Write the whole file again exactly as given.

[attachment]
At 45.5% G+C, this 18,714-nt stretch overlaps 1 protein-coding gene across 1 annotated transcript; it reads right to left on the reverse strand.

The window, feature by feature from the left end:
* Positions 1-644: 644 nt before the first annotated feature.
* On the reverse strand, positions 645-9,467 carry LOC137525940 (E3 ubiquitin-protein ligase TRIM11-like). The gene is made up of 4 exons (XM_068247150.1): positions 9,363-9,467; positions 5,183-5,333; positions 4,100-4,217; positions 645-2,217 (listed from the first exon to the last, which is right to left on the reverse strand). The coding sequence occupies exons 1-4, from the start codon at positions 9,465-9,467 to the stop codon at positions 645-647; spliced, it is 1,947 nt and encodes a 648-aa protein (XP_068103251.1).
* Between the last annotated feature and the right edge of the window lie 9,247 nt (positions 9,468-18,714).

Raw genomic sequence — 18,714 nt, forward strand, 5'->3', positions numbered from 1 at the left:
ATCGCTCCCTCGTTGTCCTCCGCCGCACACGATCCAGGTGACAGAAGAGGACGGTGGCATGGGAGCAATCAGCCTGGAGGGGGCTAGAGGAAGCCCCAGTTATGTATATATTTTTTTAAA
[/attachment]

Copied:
At 45.5% G+C, this 18,714-nt stretch overlaps 1 protein-coding gene across 1 annotated transcript; it reads right to left on the reverse strand.

The window, feature by feature from the left end:
* Positions 1-644: 644 nt before the first annotated feature.
* On the reverse strand, positions 645-9,467 carry LOC137525940 (E3 ubiquitin-protein ligase TRIM11-like). The gene is made up of 4 exons (XM_068247150.1): positions 9,363-9,467; positions 5,183-5,333; positions 4,100-4,217; positions 645-2,217 (listed from the first exon to the last, which is right to left on the reverse strand). The coding sequence occupies exons 1-4, from the start codon at positions 9,465-9,467 to the stop codon at positions 645-647; spliced, it is 1,947 nt and encodes a 648-aa protein (XP_068103251.1).
* Between the last annotated feature and the right edge of the window lie 9,247 nt (positions 9,468-18,714).

Raw genomic sequence — 18,714 nt, forward strand, 5'->3', positions numbered from 1 at the left:
ATCGCTCCCTCGTTGTCCTCCGCCGCACACGATCCAGGTGACAGAAGAGGACGGTGGCATGGGAGCAATCAGCCTGGAGGGGGCTAGAGGAAGCCCCAGTTATGTATATATTTTTTTAAA